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I have this code which is working fine but the thing is that the result is showing as below.

public static int[] countlist (char[] list){

    int [] counts = new int[list.length];

    for (int k = 0; k < list.length; k++) {

         for (int m = 0; m < list.length; m++) {
            if (list[m] == list[k]){
                counts[m]++;
            }
        }



        System.out.println( "Letter " + list[k] + " = " + counts[k]);
        }
    }

Output:

Letter T = 1
Letter T = 2
Letter N = 1
Letter T = 3
Letter Z = 1
Letter N = 2
Letter H = 1
Letter H = 2

How do I have to do to get the output for each letter once? Thanks alot For example, I want output to be like below

Letter T = 3
Letter N = 2
Letter Z = 1
Letter H = 2
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4 Answers 4

Use a HashMap to hold the counts/frequency of individual characters.

Traverse through your list and for each element do:

  • if the element is not present in the HashMap, insert it with the frequency 1
  • if the element is present in the HashMap, increase the frequency by 1.

At the end, printing the key/value pairs of the HashMap will give you the desired output.

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1  
Exactly what I was attempting to say, but your answer is more clear, nice! –  xorinzor Apr 20 '13 at 23:49

I'm not that familiar with java yet that I can type the code quickly now but basically you can create an array and have the keys be the letters and the values the values of the letters

in PHP this would work something alike:

$array = array();

$array['T'] = 1;
$array['T'] = 2;
$array['T'] = 3;
$array['N'] = 2;
$array['Z'] = 1;
$array['H'] = 2;

echo print_r($array); //Resulting in T=>3, N=>2, Z=>1, H=>2

If you don't want the first value of (for example) T to be overwritten all you have to do is implement an IF statement checking if $array['T'] already exists.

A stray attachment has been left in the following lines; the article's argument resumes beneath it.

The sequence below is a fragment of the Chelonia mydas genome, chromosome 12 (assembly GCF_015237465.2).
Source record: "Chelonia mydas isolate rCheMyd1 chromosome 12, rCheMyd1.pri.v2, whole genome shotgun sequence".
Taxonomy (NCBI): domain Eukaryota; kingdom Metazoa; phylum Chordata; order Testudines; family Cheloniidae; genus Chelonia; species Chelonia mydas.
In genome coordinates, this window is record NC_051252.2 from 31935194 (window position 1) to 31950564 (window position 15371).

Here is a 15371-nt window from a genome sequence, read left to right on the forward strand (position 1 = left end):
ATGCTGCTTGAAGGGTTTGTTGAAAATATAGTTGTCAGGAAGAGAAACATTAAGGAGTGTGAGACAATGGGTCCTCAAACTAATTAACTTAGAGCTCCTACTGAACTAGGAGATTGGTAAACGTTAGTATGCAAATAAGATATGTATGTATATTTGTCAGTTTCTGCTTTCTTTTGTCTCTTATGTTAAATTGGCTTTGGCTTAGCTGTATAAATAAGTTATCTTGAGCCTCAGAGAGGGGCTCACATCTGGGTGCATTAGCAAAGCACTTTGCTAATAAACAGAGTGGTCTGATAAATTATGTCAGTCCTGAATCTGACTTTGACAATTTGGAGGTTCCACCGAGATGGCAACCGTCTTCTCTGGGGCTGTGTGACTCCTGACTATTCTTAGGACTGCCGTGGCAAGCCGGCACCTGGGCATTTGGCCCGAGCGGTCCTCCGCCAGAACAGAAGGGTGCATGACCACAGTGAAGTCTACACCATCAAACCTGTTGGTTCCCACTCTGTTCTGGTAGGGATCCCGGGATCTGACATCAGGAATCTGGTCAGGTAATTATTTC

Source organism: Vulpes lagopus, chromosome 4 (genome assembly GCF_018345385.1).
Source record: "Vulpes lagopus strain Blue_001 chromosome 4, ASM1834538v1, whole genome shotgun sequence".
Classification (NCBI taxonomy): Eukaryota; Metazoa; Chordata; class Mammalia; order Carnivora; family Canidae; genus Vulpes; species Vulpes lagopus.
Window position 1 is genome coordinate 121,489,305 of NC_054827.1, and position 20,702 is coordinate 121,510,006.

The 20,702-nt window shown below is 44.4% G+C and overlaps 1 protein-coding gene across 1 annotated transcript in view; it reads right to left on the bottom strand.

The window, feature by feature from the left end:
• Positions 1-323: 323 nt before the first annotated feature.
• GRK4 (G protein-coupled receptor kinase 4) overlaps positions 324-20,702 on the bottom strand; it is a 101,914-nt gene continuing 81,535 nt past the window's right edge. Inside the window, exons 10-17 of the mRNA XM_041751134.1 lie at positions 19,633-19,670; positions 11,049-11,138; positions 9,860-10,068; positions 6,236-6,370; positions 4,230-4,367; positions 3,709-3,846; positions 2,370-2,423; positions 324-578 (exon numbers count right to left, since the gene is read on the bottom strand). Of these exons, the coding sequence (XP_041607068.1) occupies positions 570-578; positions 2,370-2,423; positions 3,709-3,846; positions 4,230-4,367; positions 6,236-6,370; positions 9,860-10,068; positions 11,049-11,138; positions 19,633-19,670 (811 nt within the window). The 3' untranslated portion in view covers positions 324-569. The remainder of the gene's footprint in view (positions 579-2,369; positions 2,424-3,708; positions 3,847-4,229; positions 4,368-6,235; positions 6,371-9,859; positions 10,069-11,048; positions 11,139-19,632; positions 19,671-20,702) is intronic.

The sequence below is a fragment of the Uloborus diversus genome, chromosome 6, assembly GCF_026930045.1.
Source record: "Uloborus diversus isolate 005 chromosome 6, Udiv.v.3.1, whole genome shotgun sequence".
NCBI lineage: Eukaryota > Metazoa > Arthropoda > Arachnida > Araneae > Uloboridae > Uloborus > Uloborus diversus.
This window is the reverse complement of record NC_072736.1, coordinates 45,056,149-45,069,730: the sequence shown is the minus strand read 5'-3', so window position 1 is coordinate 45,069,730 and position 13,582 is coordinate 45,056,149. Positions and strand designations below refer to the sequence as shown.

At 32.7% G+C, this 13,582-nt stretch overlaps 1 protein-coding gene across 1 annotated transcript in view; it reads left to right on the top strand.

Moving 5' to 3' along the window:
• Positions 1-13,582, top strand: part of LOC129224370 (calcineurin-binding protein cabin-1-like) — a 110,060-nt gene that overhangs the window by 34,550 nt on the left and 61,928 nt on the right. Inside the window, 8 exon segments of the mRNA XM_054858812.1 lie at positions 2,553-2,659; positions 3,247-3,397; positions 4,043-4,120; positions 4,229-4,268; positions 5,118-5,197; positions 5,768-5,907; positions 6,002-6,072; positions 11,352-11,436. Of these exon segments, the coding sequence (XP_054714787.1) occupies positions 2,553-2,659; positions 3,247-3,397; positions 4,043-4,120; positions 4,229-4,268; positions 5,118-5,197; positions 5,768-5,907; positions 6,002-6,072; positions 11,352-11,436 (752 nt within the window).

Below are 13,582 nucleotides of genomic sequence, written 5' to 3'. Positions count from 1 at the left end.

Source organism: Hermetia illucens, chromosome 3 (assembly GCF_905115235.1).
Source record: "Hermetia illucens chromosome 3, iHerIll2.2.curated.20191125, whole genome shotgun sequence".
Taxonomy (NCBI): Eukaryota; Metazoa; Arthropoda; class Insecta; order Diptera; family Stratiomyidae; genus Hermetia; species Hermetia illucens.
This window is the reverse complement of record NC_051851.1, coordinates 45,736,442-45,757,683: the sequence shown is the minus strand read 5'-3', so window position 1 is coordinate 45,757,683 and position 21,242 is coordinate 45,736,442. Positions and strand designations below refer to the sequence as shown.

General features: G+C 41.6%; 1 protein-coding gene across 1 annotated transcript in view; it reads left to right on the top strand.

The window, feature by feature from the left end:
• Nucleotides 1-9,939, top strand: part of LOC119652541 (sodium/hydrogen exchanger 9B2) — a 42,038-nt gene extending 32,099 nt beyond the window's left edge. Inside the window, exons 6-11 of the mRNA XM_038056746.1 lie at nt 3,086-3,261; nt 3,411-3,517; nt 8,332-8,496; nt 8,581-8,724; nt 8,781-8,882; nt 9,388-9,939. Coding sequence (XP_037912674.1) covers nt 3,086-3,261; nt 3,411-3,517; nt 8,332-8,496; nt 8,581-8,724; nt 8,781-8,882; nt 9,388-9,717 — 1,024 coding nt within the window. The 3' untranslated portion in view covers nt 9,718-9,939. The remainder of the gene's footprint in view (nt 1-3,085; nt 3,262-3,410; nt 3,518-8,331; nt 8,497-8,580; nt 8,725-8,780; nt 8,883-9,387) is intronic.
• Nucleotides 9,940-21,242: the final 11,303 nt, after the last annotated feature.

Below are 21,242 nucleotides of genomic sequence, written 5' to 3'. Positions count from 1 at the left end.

EDIT: in your provided code you would have to implement it where I've marked it:

public static int[] countlist (char[] list){

    int [] counts = new int[list.length];

    for (int k = 0; k < list.length; k++) {

         for (int m = 0; m < list.length; m++) {
            if (list[m] == list[k]){
                counts[m]++;
            }
        }

        //====Insert the code here====

        System.out.println( "Letter " + list[k] + " = " + counts[k]);
    }
}
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Primitive arrays to store the result is mandatory? You could use a Hashmap and define the letter as the key and the counter as the value.

Map<Character, Integer> charactersOccurrences = new HashMap<Character, Integer>();

for (int k = 0; k < list.length; k++) {
    if (charactersOccurrences.containsKey(list[k])) {
        charactersOccurrences.put(list[k], charactersOccurrences.get(k) + 1);
    } else {
        charactersOccurrences.put(list[k], 1);
    }
}

Then to print:

for(char aLetter : charactersOccurrences.keySet()) {
    System.out.println("Letter " + aLetter + " = " + charactersOccurrences.get(aLetter));
}
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Yes it is mandatory. Is there any other way to do without using Hashmap? –  userpane Apr 21 '13 at 0:53
    
The problem I see is that you want to associate each character to a integer, which are different types, so we couldn't use a two dimensional array. I would say to create a object with a char and int attributes, then an array of it, and do something similar to Hashmap. Are you allowed to do that? –  John Smith Apr 21 '13 at 1:21
public static void countlist (char[] list)
{
    Map<Character, Integer> map = new HashMap<Character, Integer>();

    for (int k = 0; k < list.length; k++)
    {
        if (map.containsKey(list[k]))
        {
            map.put(list[k], map.get(list[k]) + 1);
        }
        else
        {
            map.put(list[k], 1);
        }
    }

    for (Map.Entry<Character, Integer> entry : map.entrySet()) 
    {
        System.out.println( "letter = " + entry.getKey() + ", count = " + entry.getValue() );
    }
}
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